Our cousin didn’t know how to function in Half-Life 2. I thought my brother meant that our cousin had trouble with the controls or ran around shooting and attacking everything and everyone he saw. On the contrary, our cousin didn’t know where to go or what to do. In fact, he kept running into his enemies, getting killed repeatedly. We thought he was bored and messing around, since he’d lose interest within seconds of being told to look at something in-game, often missing what he was meant to look at, but he genuinely didn’t know they were his enemies until he was told they were, and didn’t run until he was told to. You know the first Barnacle in the game? You startle a bird into its sticky reach and maw, demonstrating what Barnacles do to their prey: They eat them. It even spits out the bird’s skeleton to make the point clear. Time and time again, our cousin kept getting trapped by and nom’d by Barnacles until, once more, my brother had to explain that “Barnacles = Bad; Avoid them”. Half-Life games are incredibly linear despite how deceptively open and big the environments can get. Our cousin entered a room: One door he entered with, one door was locked, and the last door, through process of elimination, was the door he had to go through to advance the game. For the life of him, he kept trying over and over to open the locked door, with all doors being in relatively plain view. He kept asking, “Why won’t this door work?” Like the enemies and Barnacles, the door issue kept occurring. He wasn’t trolling my brother; He’d know, as our cousin is a horrible-in-an-incompetent-way troll.
Half-Life 2 is an example of strong, all-encompassing game design. In fact, didn’t Valve practically write the book on game design? Objectives aren’t plastered everywhere you go and on a subtle level, Valve frequently uses color theory and chiaroscuro to draw your eyes to where they want you to go. To add to the heartbreak, he didn’t enjoy TF2 as much as we all thought he would, as he didn’t comprehend the teamwork aspect. He’s more used to killing opponents before they get to his teammates, instead of actually helping, working with, or communicating with them. He had absolutely no interest in Portal. Again, he felt the time wasted could be better used playing CoD.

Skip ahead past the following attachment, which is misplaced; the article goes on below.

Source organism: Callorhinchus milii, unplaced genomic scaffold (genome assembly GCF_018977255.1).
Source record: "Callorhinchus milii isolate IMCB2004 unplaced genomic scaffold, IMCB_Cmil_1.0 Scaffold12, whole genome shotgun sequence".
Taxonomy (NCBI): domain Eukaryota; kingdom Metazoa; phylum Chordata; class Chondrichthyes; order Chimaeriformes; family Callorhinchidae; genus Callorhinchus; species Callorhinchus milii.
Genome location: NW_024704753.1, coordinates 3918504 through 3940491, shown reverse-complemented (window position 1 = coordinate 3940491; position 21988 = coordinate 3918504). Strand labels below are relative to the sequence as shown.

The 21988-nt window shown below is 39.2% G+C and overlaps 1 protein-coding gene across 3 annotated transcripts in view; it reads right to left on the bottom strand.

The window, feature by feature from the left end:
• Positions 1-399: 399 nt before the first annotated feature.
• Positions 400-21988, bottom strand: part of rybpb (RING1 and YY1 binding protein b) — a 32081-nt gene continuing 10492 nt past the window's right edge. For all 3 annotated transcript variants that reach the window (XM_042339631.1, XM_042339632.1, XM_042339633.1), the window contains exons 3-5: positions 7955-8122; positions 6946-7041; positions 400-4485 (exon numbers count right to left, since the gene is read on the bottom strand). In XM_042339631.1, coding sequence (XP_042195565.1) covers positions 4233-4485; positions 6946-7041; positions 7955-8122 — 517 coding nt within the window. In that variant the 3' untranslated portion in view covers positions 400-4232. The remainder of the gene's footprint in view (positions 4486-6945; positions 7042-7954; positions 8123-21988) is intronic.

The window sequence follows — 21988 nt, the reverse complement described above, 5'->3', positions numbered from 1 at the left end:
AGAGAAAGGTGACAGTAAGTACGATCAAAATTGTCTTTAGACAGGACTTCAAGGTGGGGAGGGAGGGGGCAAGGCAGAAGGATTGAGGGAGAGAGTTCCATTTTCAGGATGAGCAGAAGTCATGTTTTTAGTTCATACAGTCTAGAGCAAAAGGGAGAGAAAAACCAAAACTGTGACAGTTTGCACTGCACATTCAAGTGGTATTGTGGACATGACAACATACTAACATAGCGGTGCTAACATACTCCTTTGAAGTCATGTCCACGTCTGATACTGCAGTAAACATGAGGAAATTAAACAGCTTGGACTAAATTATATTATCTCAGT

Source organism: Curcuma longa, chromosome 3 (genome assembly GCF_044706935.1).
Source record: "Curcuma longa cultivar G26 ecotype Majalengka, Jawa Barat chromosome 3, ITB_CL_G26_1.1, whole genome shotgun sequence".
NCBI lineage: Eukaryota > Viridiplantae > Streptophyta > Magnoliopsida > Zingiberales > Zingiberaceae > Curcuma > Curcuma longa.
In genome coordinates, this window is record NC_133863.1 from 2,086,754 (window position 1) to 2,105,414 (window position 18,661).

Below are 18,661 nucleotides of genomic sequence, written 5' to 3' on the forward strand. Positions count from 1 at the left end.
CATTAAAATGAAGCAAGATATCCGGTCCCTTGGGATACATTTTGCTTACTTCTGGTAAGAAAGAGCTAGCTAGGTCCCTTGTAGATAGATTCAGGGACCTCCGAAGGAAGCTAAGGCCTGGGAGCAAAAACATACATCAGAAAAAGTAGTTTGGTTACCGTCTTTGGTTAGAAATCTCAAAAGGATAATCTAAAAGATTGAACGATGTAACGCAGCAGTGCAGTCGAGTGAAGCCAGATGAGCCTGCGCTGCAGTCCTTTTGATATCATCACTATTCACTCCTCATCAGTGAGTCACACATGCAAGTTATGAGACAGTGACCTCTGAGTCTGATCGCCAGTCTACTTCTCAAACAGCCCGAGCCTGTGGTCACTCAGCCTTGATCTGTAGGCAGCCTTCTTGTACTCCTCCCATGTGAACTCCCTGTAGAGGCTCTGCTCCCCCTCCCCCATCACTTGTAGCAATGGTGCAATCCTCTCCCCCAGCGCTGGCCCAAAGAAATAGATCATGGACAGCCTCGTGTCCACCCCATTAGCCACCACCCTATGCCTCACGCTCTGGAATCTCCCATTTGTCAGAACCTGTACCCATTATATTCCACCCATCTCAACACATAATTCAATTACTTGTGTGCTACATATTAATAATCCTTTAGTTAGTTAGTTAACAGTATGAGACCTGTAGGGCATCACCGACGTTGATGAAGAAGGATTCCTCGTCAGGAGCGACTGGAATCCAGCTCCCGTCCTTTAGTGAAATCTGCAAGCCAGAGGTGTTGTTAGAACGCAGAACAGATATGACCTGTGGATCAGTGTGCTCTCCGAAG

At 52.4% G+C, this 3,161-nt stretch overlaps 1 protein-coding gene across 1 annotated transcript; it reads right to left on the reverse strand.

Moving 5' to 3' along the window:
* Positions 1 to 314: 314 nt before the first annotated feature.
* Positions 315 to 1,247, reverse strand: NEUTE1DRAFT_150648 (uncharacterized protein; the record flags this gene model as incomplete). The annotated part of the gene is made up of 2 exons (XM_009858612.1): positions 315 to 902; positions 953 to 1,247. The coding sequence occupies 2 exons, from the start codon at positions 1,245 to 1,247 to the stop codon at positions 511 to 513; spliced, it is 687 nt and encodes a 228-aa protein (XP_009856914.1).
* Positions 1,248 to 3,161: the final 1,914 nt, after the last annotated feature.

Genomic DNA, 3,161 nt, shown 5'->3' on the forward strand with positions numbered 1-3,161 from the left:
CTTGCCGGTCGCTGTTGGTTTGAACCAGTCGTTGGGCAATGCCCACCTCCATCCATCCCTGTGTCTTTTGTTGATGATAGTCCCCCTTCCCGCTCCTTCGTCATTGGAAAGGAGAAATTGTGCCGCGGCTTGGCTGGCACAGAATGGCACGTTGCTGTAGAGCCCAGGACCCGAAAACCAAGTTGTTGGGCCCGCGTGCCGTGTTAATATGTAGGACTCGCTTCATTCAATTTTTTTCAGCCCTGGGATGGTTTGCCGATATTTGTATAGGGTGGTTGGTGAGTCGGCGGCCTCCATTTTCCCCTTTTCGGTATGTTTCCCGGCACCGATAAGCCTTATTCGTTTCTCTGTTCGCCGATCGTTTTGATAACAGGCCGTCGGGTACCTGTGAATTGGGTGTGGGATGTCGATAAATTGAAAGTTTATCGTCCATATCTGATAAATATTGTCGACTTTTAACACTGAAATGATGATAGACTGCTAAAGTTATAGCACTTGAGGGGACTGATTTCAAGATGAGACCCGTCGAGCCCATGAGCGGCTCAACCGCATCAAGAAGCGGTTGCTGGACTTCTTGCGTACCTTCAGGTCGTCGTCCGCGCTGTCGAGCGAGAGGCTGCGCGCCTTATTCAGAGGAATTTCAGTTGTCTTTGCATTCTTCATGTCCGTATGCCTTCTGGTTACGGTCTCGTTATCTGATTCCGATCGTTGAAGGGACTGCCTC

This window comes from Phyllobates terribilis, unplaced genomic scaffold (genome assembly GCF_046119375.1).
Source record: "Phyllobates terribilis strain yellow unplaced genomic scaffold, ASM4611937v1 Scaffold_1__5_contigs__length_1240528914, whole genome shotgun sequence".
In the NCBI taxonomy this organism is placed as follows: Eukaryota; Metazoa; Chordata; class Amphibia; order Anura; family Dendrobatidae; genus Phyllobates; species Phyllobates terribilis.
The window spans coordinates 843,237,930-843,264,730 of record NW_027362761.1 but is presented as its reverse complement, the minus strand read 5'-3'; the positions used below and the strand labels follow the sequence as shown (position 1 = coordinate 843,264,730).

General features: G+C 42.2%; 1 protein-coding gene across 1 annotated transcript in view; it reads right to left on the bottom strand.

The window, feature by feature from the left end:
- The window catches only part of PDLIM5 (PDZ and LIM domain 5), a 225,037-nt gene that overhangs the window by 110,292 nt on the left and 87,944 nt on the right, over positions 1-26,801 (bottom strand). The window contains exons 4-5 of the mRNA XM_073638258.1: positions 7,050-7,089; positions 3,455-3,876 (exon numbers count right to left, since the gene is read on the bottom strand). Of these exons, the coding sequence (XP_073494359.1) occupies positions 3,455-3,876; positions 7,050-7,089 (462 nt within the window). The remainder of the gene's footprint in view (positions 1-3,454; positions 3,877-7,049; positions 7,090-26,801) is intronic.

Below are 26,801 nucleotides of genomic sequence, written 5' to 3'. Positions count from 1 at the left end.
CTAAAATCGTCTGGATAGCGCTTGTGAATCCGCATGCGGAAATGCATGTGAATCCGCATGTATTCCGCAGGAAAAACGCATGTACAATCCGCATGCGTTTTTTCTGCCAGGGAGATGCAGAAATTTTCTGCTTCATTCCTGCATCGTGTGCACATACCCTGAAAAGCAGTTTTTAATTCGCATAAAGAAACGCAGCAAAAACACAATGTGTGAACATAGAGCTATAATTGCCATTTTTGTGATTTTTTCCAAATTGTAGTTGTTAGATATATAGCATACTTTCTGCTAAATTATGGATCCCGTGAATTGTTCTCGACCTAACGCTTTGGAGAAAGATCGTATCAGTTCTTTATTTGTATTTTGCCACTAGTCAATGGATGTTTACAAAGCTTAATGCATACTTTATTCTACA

Ironically enough, he solved the puzzles in Half-Life 2 really quickly, without any help from my brother. Unsurprising once you consider that he received a presidential award at his school for receiving straight A’s, so we’ll assume that our 11-year-old cousin having trouble playing Half-Life 2 isn’t due to a lack in problem solving skills. Or ADD. Or color-blindness. The experience resulted in a more chilling, discomforting question: Is this the face of modern gaming? Surely this must be an isolated example, rather than a representation of the current/next gaming generation. You know, despite the many stories of youngsters pitching fits in stores whenever mothers buy the wrong Modern Warfare game, of gamers being incredibly douchey and awful to other players in multiplayer games, and so on. Maybe the reason why he saw no point in the games he lacked interest in is because he prefers games that show off the skills of the individual over the group, showing off being key words, as he doesn’t enjoy single-player games as much as multiplayer games. Perhaps an example of bad parenting or how much tutorials and gameplay mechanics changed over the years, like the effects of more tell than show? Or is my cousin simply, as some of my friends insist, stupid?
My brother and I aren’t sure of what to make of this case study, but we honestly hope our cousin is just… Special, as opposed to an example of where gaming failed. What do you think?